JS Rajkumar, Nabeel Nazeer, Jayakrishna Reddy, S Akbar, Anirudh Rajkumar, Shreya Rajkumar, R Prabhakaran, KR Dharmendra
DOI:10.4103/IJCS.IJCS_19_20  
Gastrointestinal stromal tumor (GIST) is one among the most common mesenchymal tumors of the gastrointestinal tract. Common in the stomach, these are also found in other segments, and there has recently been a spate of reports about rectal and colonic GIST. This article highlights two rectal GISTs that were encountered and underwent laparoscopic abdominoperineal resection (APR) and laparoscopic APR plus Total laparoscopic hystrectomy (TLH) (laparoscopic posterior pelvic exenteration) for the involvement of the posterior vaginal wall. The patients both had smooth postoperative periods and are on tyrosine kinase inhibitors, refusing local external radiotherapy. This article highlights the issues surrounding the management of low rectal GIST, a rare but potentially deadly disease.
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REVIEW ARTICLE Top

Role of lateral pelvic lymph node dissection in rectal cancer: A systematic review and meta-analysis p. 41
Ashwin Rajendiran, Sachin Shenoy, Ahmed Shalaby, Y KS Viswanath, Venkatesh Shanmugam
DOI:10.4103/ijcs.ijcs_30_20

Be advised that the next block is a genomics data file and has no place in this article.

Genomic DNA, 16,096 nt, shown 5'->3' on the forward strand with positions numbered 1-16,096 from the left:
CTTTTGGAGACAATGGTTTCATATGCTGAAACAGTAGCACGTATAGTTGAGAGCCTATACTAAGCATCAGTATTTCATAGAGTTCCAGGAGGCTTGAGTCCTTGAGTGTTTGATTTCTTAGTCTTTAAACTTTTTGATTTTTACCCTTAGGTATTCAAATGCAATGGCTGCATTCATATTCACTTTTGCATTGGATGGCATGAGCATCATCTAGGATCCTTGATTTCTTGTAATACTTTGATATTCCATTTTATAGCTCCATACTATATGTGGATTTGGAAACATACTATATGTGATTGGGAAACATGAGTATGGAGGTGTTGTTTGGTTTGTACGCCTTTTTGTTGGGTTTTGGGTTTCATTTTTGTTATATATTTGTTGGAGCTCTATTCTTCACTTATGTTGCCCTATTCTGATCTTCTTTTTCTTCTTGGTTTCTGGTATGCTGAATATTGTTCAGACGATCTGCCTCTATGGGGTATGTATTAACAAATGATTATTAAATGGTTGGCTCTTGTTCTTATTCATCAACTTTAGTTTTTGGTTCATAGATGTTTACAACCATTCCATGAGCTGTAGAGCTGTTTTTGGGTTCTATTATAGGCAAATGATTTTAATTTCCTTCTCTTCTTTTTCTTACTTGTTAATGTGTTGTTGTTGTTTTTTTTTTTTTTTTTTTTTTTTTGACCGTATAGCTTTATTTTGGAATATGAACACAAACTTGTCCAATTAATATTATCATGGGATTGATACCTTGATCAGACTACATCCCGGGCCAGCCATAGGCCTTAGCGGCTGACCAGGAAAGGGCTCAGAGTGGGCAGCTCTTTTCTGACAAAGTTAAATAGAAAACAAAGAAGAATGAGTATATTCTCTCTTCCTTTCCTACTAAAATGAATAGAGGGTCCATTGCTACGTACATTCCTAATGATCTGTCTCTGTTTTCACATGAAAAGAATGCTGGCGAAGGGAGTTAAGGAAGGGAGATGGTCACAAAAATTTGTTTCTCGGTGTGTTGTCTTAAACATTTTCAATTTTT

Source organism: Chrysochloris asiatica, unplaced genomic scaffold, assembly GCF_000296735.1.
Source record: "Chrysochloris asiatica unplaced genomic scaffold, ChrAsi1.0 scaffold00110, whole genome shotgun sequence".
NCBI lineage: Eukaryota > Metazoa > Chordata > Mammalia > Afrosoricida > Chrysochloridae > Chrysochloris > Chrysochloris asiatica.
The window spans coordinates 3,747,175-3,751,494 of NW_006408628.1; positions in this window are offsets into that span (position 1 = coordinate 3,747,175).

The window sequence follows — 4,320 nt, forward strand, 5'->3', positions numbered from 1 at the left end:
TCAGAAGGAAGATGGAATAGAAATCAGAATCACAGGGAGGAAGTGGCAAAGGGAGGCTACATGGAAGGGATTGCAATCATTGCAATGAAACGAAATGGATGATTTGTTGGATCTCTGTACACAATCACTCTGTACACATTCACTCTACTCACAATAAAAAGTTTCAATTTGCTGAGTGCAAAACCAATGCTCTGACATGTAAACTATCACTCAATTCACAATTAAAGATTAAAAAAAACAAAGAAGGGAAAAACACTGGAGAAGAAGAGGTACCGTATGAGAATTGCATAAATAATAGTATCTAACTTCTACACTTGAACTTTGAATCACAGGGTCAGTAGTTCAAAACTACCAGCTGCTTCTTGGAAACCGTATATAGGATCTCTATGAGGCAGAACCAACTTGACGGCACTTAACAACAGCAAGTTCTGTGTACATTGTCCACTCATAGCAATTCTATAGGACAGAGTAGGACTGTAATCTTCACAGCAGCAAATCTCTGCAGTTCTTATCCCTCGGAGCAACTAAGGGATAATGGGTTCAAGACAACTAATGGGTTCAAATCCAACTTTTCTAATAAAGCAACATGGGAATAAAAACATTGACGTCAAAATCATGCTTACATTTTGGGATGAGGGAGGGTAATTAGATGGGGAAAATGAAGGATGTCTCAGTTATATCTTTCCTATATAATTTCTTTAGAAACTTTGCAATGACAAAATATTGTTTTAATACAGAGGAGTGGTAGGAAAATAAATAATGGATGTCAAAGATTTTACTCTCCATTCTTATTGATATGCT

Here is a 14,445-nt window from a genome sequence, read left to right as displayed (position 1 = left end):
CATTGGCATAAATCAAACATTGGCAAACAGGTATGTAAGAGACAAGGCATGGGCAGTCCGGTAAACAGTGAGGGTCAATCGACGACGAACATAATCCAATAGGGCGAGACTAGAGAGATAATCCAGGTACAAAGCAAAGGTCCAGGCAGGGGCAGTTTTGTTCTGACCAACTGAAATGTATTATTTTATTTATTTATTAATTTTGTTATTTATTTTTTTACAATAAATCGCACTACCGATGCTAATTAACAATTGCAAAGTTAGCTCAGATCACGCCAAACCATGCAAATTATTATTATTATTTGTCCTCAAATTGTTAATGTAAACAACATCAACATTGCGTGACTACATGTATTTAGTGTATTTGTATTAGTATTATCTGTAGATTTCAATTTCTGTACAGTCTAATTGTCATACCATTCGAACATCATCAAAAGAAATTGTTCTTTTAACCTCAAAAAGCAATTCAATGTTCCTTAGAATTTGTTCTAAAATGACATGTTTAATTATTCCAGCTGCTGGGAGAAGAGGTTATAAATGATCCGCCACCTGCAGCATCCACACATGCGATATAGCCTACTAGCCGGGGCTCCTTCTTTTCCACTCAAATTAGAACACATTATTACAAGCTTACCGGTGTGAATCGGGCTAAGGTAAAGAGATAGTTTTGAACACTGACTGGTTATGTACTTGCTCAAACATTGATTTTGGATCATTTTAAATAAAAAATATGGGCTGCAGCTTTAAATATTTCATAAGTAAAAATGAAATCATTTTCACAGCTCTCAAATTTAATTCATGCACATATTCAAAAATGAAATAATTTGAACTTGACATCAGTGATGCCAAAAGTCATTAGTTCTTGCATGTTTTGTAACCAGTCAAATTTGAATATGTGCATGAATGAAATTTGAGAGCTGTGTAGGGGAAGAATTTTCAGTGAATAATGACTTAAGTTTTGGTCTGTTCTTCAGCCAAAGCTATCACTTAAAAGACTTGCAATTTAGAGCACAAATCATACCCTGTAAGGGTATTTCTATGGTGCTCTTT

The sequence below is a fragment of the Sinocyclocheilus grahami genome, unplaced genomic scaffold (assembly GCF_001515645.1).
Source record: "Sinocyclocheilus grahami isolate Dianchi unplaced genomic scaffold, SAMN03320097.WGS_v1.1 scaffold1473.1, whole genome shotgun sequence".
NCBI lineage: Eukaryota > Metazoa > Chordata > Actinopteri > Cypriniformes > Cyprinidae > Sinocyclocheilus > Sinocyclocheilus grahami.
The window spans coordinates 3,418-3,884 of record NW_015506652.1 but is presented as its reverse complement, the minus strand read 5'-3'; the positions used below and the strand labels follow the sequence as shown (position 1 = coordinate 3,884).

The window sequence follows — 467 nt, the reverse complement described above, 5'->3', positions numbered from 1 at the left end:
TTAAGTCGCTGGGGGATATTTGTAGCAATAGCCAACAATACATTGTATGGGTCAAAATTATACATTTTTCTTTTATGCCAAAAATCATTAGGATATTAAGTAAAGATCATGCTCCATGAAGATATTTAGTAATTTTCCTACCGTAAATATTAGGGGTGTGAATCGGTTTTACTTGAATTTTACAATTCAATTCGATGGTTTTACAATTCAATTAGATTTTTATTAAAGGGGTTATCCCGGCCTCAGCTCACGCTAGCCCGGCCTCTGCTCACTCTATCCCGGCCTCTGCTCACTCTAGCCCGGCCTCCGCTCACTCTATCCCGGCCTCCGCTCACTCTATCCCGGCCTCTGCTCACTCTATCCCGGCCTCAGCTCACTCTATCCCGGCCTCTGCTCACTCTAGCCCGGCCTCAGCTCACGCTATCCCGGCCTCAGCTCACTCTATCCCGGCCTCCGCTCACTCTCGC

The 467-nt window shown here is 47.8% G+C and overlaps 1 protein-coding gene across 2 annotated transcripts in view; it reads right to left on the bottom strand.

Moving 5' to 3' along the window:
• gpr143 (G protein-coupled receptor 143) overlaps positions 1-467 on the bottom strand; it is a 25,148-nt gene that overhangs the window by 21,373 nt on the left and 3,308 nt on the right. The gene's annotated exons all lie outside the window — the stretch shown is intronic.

Introduction: Total Mesorectal excision (TME) is globally accepted as the standard treatment for rectal cancer. Lateral lymph node dissection (LLND) is still an oncological debate among colorectal surgeons and practiced routinely in some centers of the Eastern world (Japan and Korea) based on limited evidence. Aims: This review aims to determine the oncological and survival benefit of adding LLND to standard TME and also the additional morbidity associated. Outcomes Measured: The primary outcomes are local recurrence, 5-year overall survival and disease-free survival. The secondary outcomes are the incidence of urinary and sexual dysfunction. Materials and Methods: A systematic review protocol was followed. A structured search was run across MEDLINE, OVID, and COCHRANE databases. Five articles from three randomized trials were included. Meta-analysis was performed using Revman 5.3™. Results: No difference was noted between TME and TME + LLND for local recurrence (odds ratio [OR] 0.77, 0.44, 1.35), disease-free survival (OR 1.04, 0.81, 1.34), and overall survival (OR 1.05, 0.79, 1.41). The degree of heterogeneity was within acceptable limits. The OR for urinary dysfunction (OR 2.02, 0.45, 9.11) and male sexual dysfunction (OR 3.96, 0.54, 28.82) had wide confidence intervals and significant heterogeneity; the overall effect was not statistically significant. Conclusion: Our study included only randomized controlled trials and noted no difference in the oncological or survival outcomes. Previous reviews have included nonrandomized studies in a desperate attempt to produce evidence for or against LLND. A carefully arranged International controlled trial is necessary to settle this East-West controversy.